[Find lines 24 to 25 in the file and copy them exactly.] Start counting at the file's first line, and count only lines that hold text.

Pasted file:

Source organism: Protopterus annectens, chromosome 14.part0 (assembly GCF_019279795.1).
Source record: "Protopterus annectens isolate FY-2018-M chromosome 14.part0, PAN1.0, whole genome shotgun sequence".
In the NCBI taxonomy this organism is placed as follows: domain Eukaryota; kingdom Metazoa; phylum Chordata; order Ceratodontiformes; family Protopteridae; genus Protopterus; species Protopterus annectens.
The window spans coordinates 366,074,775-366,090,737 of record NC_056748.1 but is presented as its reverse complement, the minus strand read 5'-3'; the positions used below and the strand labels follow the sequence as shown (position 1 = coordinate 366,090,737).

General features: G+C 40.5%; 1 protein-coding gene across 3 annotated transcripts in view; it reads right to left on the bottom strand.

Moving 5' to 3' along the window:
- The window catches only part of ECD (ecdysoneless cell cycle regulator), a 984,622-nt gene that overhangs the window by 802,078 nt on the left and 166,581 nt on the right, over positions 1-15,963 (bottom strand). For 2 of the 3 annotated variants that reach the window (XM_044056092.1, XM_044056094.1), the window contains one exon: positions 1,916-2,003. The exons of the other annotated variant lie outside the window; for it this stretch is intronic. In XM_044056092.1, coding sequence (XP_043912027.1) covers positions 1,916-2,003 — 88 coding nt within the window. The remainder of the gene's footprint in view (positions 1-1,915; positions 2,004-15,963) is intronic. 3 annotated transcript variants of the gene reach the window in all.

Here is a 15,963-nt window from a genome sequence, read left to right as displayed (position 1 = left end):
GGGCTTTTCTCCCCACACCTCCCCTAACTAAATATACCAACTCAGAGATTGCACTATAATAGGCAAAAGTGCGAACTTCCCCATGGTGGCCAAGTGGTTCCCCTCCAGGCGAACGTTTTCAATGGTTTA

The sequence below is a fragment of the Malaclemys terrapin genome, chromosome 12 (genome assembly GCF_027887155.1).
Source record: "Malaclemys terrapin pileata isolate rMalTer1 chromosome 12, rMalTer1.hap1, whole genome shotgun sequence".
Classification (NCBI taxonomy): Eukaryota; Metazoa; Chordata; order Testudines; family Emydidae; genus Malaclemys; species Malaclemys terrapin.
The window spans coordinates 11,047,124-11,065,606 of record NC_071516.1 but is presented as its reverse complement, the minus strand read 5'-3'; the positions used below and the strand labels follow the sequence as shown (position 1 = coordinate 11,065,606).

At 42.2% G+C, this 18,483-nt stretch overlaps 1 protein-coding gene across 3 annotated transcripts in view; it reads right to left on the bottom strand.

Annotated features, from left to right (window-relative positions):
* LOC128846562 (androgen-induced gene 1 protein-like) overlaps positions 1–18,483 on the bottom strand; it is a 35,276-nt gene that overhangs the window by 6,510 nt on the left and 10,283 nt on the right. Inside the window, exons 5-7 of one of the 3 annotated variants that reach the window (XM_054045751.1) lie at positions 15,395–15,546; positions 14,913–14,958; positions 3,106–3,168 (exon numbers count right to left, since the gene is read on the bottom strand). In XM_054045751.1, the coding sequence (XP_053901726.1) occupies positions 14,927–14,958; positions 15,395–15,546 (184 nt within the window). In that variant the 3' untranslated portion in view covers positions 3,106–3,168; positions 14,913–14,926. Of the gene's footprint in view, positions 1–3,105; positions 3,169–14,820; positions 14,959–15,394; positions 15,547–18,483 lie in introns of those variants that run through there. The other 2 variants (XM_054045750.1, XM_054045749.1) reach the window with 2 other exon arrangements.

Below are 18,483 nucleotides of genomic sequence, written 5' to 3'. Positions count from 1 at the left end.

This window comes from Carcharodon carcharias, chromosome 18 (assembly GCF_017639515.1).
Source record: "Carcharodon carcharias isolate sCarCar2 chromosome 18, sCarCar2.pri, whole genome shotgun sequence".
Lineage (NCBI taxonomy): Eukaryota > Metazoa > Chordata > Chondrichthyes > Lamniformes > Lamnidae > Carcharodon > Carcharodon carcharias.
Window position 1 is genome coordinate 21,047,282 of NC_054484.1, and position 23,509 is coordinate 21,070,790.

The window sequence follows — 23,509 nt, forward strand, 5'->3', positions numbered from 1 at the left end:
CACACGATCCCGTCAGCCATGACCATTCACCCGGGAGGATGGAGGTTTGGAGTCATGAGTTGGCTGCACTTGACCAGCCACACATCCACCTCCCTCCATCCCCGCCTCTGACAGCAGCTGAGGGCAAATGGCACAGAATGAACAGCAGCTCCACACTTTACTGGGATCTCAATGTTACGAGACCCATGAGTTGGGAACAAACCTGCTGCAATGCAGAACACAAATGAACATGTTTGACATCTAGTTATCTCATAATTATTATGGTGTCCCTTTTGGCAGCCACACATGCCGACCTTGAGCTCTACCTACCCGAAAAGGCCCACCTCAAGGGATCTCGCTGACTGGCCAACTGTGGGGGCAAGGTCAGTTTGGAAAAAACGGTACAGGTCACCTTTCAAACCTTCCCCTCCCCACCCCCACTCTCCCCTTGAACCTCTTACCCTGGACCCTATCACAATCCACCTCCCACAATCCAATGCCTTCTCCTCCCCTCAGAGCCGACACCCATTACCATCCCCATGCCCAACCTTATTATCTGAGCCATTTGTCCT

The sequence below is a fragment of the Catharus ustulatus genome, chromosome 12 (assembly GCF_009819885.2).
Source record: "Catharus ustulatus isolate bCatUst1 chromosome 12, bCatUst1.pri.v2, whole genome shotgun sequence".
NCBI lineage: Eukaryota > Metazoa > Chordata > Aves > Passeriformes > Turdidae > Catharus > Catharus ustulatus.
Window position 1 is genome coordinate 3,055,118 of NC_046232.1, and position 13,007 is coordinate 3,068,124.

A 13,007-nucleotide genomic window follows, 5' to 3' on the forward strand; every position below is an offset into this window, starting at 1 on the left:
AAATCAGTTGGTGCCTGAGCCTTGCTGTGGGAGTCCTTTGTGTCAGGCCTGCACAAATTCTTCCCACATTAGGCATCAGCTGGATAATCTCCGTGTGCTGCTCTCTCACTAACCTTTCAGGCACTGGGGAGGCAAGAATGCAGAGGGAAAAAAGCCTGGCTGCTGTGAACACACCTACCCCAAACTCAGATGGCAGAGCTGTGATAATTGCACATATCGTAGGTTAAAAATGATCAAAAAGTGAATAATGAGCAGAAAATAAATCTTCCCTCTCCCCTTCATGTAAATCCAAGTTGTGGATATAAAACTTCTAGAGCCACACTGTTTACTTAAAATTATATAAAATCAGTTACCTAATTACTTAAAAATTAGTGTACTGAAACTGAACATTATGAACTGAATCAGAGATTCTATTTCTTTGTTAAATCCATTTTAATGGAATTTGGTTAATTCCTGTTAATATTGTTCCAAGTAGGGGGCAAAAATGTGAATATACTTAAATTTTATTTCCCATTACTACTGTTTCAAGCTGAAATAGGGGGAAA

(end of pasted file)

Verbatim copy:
The sequence below is a fragment of the Catharus ustulatus genome, chromosome 12 (assembly GCF_009819885.2).
Source record: "Catharus ustulatus isolate bCatUst1 chromosome 12, bCatUst1.pri.v2, whole genome shotgun sequence".